Does anyone remember what they were doing 12 months ago? I was in the process of changing my Christmas plans so thbrat I limited contact with people. I wanted to be able to spend some quality time with my parents after what had been such a challenging year, and to do that safely I had to make sure I didn’t meet many people. Social distancing happened but I was lucky that I could see my parents and spend some moment with them. Many other people couldn’t and were on their own on Christmas Day.
It appears that if you were an employee at Downing Street you were able to enjoy a party, which may or may not be fictional depending on who you choose to believe. The footage that has emerged tonight of staff joking about the situation days after it may (or may not) have happened is shocking. It is shocking on many levels. There were people losing loved ones, struggling with their mental health, and trying to stay safe for themselves and their family.
Whether or not the party happened (which I hope we get the definitive position on soon) the ongoing discussion, debate and denial has only served to damage trust and confidence in the Government. It is leading to conversations about if there are lies over this what else are there lies about? All this is hugely damaging at a time when people need to trust the response to the Omnicron variant.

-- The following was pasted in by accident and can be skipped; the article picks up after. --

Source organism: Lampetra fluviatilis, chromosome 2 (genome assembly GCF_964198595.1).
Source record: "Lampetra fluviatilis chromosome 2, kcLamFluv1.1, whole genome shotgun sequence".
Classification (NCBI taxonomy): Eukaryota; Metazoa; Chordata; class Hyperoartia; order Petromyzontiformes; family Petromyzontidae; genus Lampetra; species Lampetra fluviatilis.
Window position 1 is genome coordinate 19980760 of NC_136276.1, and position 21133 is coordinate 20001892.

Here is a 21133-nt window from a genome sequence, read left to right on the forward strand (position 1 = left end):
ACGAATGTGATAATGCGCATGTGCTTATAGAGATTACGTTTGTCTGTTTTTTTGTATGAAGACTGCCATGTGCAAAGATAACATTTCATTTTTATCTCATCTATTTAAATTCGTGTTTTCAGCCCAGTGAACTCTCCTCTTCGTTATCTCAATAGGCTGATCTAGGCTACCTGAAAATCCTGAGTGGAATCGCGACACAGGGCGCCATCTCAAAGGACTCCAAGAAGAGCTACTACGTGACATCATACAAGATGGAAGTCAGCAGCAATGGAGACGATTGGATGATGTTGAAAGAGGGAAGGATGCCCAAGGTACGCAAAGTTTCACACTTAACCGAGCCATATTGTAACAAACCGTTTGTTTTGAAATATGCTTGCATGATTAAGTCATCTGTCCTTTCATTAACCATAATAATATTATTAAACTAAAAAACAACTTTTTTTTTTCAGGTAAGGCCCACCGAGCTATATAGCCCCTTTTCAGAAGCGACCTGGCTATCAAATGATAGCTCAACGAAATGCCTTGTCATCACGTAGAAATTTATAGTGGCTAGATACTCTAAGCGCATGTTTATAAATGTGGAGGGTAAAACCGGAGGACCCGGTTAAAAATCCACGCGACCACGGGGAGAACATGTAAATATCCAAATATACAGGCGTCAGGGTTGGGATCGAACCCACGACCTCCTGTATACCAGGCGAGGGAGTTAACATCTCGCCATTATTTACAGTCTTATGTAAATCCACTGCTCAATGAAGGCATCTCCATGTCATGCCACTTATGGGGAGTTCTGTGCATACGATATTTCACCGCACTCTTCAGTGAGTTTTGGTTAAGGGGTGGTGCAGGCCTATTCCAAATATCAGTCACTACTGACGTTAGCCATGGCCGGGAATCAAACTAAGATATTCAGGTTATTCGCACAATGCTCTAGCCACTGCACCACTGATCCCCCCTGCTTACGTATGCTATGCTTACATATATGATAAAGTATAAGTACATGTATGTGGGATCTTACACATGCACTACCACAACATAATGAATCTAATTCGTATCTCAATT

It is not just a distraction anymore it is quickly becoming the main conversation. It is not a trivial matter it is seriously threatening to undermine the crisis response.
I had the opportunity this morning of speaking on a panel at the Global Communication Summit about crisis response Covid and the role of whistleblowers. Given that we are 12 months from these events I am surprised that there was no-one operating as whistleblower to the behaviour that may have been taking place. One of the key points made this morning was that facts matter, people matter, and honesty matters.
Perhaps this is time for a new style of political leadership one that is built on trust, honesty, and a desire to serve people. One where the rules and laws apply to everyone and there is accountability when things go wrong. These are the principles I talk about of effective crisis communication, where we are at the moment is far from that.